Seniors Housing Business

OCT-NOV 2017

Seniors Housing Business is the magazine that helps you navigate the evolution of the seniors housing industry.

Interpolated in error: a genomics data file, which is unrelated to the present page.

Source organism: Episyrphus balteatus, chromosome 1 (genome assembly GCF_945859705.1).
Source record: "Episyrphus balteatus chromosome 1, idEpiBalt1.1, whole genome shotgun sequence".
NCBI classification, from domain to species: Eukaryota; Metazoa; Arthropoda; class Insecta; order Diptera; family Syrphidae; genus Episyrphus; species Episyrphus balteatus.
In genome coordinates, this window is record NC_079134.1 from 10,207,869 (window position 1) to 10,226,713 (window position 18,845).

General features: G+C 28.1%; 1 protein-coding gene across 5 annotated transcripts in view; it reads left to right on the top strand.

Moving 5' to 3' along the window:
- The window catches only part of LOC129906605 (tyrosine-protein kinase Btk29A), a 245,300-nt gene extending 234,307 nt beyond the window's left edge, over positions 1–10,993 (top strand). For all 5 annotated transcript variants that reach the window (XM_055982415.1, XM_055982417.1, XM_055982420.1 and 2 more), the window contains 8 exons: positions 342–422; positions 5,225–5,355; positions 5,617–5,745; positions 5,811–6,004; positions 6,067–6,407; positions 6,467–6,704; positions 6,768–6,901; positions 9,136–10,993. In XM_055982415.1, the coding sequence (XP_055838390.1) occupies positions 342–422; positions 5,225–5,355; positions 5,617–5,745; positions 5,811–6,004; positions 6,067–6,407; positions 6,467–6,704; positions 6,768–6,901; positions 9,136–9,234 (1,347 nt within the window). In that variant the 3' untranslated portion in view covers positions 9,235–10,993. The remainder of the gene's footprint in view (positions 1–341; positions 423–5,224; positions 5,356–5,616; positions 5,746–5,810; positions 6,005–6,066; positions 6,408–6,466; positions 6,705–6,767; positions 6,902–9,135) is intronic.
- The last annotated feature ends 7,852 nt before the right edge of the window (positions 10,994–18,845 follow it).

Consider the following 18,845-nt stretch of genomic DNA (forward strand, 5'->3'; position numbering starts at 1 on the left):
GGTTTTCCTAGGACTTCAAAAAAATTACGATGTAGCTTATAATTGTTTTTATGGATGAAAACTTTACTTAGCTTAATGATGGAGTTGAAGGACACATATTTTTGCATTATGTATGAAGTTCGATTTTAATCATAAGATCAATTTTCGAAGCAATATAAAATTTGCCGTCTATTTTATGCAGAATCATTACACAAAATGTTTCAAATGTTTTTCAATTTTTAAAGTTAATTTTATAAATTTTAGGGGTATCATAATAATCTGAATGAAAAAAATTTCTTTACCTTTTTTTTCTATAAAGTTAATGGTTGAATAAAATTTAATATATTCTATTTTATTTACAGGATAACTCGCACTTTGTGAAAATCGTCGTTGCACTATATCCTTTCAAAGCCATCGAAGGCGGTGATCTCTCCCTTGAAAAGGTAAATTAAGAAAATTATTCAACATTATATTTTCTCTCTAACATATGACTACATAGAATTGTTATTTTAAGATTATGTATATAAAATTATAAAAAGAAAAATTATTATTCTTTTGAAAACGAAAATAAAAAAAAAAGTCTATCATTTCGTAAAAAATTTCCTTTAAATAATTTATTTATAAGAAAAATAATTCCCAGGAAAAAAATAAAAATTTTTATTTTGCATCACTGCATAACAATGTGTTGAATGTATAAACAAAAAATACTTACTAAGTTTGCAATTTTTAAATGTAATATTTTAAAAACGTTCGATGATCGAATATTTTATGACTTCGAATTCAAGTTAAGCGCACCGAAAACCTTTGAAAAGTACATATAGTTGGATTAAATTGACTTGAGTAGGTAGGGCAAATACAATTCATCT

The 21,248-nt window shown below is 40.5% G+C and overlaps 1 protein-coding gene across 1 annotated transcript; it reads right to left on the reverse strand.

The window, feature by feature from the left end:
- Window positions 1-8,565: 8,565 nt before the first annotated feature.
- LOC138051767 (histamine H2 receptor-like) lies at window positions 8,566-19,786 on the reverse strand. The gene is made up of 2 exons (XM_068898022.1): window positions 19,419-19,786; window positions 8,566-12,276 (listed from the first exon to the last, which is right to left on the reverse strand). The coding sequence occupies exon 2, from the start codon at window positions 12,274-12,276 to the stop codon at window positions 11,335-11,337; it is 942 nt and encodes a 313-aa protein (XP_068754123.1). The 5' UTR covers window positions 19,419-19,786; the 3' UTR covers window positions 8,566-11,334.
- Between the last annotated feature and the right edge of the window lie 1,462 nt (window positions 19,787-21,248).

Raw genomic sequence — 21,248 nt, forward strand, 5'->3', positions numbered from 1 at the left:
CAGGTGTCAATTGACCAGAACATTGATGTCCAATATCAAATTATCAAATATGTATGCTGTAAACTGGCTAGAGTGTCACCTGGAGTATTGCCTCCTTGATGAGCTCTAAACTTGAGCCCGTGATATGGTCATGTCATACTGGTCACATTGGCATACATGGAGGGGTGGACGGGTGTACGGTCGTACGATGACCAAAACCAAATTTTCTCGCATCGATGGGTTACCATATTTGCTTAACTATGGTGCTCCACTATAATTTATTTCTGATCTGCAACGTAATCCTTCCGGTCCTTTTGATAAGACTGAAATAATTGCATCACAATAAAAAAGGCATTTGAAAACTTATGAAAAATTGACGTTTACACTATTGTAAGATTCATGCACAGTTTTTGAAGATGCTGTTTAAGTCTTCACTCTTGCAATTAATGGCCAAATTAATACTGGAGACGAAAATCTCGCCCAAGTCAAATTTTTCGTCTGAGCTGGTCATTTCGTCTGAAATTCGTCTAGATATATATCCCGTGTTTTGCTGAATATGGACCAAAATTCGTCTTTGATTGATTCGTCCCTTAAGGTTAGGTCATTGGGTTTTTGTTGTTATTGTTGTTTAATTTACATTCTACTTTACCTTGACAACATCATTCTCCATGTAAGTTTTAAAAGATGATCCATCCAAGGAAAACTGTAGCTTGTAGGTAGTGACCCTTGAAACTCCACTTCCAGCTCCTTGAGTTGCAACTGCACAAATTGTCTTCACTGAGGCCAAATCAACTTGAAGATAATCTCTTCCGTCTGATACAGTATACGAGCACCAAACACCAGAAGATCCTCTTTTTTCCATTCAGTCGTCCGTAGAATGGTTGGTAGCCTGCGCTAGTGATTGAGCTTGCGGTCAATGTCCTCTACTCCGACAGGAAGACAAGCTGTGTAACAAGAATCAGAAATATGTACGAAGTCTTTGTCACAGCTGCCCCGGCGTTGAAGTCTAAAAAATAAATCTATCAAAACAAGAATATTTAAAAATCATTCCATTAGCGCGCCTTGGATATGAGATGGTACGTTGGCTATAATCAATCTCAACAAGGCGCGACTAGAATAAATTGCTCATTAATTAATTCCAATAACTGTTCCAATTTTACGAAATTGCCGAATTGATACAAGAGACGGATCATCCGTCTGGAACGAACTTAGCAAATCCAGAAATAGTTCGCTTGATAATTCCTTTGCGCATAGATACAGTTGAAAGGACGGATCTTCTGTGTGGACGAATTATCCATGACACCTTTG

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32 Seniors Housing Business n October-November 2017 By Jane Adler By one estimate, the home care and home health market generates annual revenues of $93 billion. That explains why senior living provid- ers want to provide those services. After all, they house a population likely to need home care and home health, and senior living provid- ers are experienced at delivering services. Jumping into home care and home health seems like it might be an easy call. But the approach of senior living providers to these ancillary services varies widely, as does their ultimate success. Partnerships with outside agencies are com- mon. Some senior living communities launch their own services, though success often depends on local market dynamics. Other com- munities only offer the services to their own residents, preferring to "keep it simple." Meanwhile, new technologies are changing the way home care and home health is deliv- ered. For example, San Francisco-based Honor now provides services in some cities that allow consumers to order home care on their mobile phones. Holiday Retirement and industry pioneer Dr. Bill Thomas recently introduced Milo, a home services platform available in a handful of cit- ies that blends in-person attention and tech- nology. Connecticut-based Maplewood Senior Living introduced Maplewood at Home last March. "Home and home healthcare takes a differ- ent mindset for operators," says Peter Notarste- fano, director of home and community-based services at LeadingAge, the association that represents nonprofit senior living and care pro- viders. "You're no longer just the house on the hill for old folks. It expands your touchpoints in the community." It's important to draw a distinction between home care and home healthcare, two different businesses. Home care provides services such as housekeeping, companionship and assis- tance with activities of daily living. Home health is Medicare-certified and pro- vides medical services that might otherwise be delivered in a hospital or nursing home. As such, home healthcare is subject to more rules and regulations than home care. In 2015, the Centers for Medicare & Medicaid Services (CMS) launched a star rating system for home health agencies similar to the one used to rate nursing homes. Some states require home health agencies to obtain a certificate of need (CON), which may be difficult to obtain. Senior living providers say Medicare billing procedures are also an impediment. Both home care and home health are highly competitive businesses. Many agencies provide the services. Franchises such as Home Instead and Comfort Keepers advertise heavily to consumers. Meanwhile, staffing is an ongoing challenge. Worker turnover rates are high. According to the Private Duty Benchmarking Study, the median caregiver turnover rate for the home care industry was 53.2% in 2013. On the plus side Home and home health services do offer senior living providers a way to manage the care of frail seniors as they need additional or specialized services. It's also a way to expand a business. Two years ago, Van Dyk Healthcare launched a home care service, Van Dyk at Home. It does not offer home healthcare. The company owns and operates two skilled nursing facilities and an assisted living and memory care property, all located in New Jer- sey. An adult day center for those with demen- tia is scheduled to open early next year. "So many hospitals are discharging people directly home," says Bob Van Dyk, president and CEO of Van Dyk Healthcare based in Ridgewood, N.J. "We felt we needed to provide home care." This isn't the company's first foray into home care. It jumped into the home care market about 10 years ago, but then abandoned the effort. "It just wasn't the right time," says Van Dyk, who chaired the American Health Care Associa- tion, the industry group that represents nursing homes, from 2009-2011. Like other senior living providers, Van Dyk jumped back into home care, in part, as a way to offer a seamless experience for those transi- The Home Care, Home Health Challenge n Operations Senior living providers tackle a low-margin business with a variety of approaches. Home care aides from the Well Spring Group, a retirement community in Greensboro, N.C., help seniors in the wider community rather than just residents in their facility.

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